By Andy Johnson
Every time I speak to a group of people, there are some in the crowd who’ve never heard the term “ambivert.” I usually ask for a show of hands of the extroverts, then the introverts, then I ask if anyone else didn’t vote or is a little confused.
If you’re not sure which side of the continuum you belong on in this discussion, you may well be an ambivert. Ambiversion is a mixture of introverted and extroverted traits that makes identification as either one difficult. Introversion tends to be identified by higher sensitivity to outside stimulation, recharging in isolation or with one or a few close friends, and a general aversion to networking events. Extroversion thrives on outwardly stimulating environments; the more activity, the better. It gets energized in the presence of lots of people and things going on. Which side of this best describes you? Not sure, maybe ambiversion is your temperament.
Ambiverts at work are often marked by the following core traits:
- They tend to be even-keeled, neither overly positive nor overly negative, balancing healthy optimism and pessimism.
- They tend to move at an average pace and therefore work well with others on either extreme of fast or slow.
- They tend to have a balanced view of self, neither tending toward narcissism and pride nor self-criticism and self-loathing.
Ambiversion is an emerging subject of scientific study. We don’t yet really understand the way in which the physiological and neurological differences we can see in brain scans of introverts and extroverts operate in ambiverts. Do they alternate between these two neural paths and neurotransmitters? Is there a third path that uses different chemicals? A handful of studies are just beginning to suggest the possibility of this third way. These are the questions that remain for future research in the laboratory.
Though we may not understand the neuromechanics of ambiversion, we do know that people who identify with the middle of the introvert-extrovert continuum may well benefit from the ideal or optimal level of arousal, being not overly stimulated like introversion, not under stimulated like extroversion. Their pace would tend to be neither overly fast or overly slow, making it easier for them to connect with everyone else on the spectrum.
This may explain, in part, why Daniel Pink in To Sell Is Human recently suggested that ambiverts are best-suited for sales positions. It reminds me of the children’s story, Goldilocks and the Three Bears. Just like Goldi’s experience in the bears’ house, ambiverts may find themselves often in the “just right” place at the middle.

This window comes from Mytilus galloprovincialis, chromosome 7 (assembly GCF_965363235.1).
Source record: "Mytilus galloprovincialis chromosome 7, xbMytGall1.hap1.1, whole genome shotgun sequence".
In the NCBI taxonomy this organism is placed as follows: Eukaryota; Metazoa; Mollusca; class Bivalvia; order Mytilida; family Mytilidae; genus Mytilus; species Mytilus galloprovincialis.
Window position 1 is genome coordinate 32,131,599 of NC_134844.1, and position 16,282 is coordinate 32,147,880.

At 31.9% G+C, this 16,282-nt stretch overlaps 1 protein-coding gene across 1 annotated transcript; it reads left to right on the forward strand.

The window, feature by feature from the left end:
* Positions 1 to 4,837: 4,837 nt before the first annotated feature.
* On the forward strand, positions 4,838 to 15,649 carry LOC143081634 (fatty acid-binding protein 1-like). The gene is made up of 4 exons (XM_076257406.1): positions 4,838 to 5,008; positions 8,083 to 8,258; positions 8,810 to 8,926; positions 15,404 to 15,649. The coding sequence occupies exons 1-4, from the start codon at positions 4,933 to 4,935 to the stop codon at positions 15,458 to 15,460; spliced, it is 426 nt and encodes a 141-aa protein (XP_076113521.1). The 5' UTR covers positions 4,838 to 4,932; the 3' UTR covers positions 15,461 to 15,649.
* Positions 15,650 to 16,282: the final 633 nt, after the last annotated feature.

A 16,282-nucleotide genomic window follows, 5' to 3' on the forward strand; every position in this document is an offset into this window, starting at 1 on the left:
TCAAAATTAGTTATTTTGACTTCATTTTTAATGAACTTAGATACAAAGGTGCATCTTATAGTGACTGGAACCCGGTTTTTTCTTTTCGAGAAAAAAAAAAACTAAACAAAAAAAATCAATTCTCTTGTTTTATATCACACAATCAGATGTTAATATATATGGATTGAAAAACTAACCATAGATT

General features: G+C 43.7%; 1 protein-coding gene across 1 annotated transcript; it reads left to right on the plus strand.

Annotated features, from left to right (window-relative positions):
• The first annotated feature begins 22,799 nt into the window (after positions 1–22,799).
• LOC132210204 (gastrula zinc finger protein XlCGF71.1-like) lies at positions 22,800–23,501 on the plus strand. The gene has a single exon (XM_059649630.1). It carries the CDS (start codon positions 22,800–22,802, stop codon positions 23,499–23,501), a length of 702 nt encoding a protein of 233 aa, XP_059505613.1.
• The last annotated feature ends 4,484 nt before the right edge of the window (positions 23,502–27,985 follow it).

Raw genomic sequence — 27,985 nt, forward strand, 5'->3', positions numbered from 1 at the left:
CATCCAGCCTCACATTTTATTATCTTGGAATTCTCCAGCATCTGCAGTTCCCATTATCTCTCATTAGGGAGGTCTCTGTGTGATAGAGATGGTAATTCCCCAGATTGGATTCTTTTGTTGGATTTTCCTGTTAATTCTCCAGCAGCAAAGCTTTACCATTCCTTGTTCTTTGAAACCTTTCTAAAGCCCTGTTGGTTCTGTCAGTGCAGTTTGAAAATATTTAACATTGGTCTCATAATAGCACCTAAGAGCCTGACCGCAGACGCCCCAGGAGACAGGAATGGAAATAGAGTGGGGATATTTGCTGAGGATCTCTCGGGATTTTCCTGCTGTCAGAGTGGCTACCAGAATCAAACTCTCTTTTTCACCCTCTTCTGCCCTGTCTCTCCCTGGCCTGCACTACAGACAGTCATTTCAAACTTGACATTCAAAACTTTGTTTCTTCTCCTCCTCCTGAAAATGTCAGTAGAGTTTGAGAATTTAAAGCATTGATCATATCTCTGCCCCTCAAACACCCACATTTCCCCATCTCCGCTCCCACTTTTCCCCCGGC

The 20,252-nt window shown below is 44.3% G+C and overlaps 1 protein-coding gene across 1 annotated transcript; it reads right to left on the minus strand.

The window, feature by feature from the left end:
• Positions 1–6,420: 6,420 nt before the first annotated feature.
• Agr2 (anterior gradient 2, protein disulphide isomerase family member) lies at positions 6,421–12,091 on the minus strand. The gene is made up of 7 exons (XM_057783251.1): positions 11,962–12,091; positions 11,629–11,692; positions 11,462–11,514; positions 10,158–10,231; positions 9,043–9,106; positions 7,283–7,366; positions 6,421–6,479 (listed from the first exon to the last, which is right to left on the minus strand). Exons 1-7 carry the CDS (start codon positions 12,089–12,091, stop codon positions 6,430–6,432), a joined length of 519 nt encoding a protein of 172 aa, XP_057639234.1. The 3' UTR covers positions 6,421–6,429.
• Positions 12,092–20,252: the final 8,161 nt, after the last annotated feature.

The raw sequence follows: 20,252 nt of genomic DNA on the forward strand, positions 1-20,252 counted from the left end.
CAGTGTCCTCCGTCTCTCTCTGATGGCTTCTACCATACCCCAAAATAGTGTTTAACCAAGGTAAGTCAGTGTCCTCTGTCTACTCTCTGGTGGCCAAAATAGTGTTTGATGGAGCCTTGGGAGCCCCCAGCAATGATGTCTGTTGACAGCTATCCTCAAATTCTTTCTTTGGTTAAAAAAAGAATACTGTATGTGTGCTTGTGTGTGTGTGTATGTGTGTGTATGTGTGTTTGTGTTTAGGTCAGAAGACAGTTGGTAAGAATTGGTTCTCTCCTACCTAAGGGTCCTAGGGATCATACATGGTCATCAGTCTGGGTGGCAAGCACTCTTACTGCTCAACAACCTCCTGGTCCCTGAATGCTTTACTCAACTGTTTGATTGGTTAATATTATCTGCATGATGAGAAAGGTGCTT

Because the pace and arousal levels of ambiversion represent the mid-point of those around them they bring some “just right” strengths to the team:
- They tend to have a great ability to relationally match others on the team, to alter their way of being toward them, improving communication and relationships.
- They may be well-equipped to work in startups which often by definition require a very wide-range of behavioral responses or wearing of hats.
- They are open to visionary thinking and grounded by realism, helping both extroverts and introverts to find the best solutions for the team.
As with any place on the continuum, there are also some fairly common weaknesses that connect with ambiverts at work:
- They can sometimes be perceived as dispassionate, detached or ambivalent.
- They can seem too flexible or even unpredictable, seeming extroverted one minute and introverted the next.
- They can be perceived as inauthentic, leading from the middle and seeing both sides of many issues.
One of the reasons ambiversion is so difficult to characterize is that, in my estimation, there are eight distinct kinds of ambiverts. Each type blends one aspect of extroversion (either the task or people type) with one aspect of introversion (either the task or people type), creating a very diverse cast of ambiverted characters at work. This is one of the reasons I favor the use of the DISC assessment, a four-trait model, over many of the binary ways to measure introversion-extroversion. There is a great difference between a DC ambivert and an IS ambivert.
For example, Tim has a DC pattern on DISC. He’s an ambivert who balances his tendency to get things done fast (extroversion) with his desire to see them done right (introversion). These two opposite forces operate inside him and moderate his pace. To observe him, he may seem more introverted due to the fact that task is what really drives him and brings out the energy.
Shellie is different. She has an IS pattern on DISC. She’s an ambivert who balances her tendency to talk long and fast (extroversion) with her desire to go deeper, listening carefully to the details of others’ stories. These two opposite forces inside her moderate her relational pace, making her more ambiverted. She can look like an introvert at times and an extrovert at others, but she is clearly more focused on relationships than tasks.
In reality, the right answer to the question isn’t just what the heck is an ambivert, but if I’m one, what kind of an ambivert am I?
Andy Johnson is an executive coach to yin leaders and teams with Price Associates and a faculty member of The Complete Leader leadership development program. He is the author of Introvert Revolution: Leading Authentically in a World That Says You Can’t and an advocate for leaders on the yin side of the equation.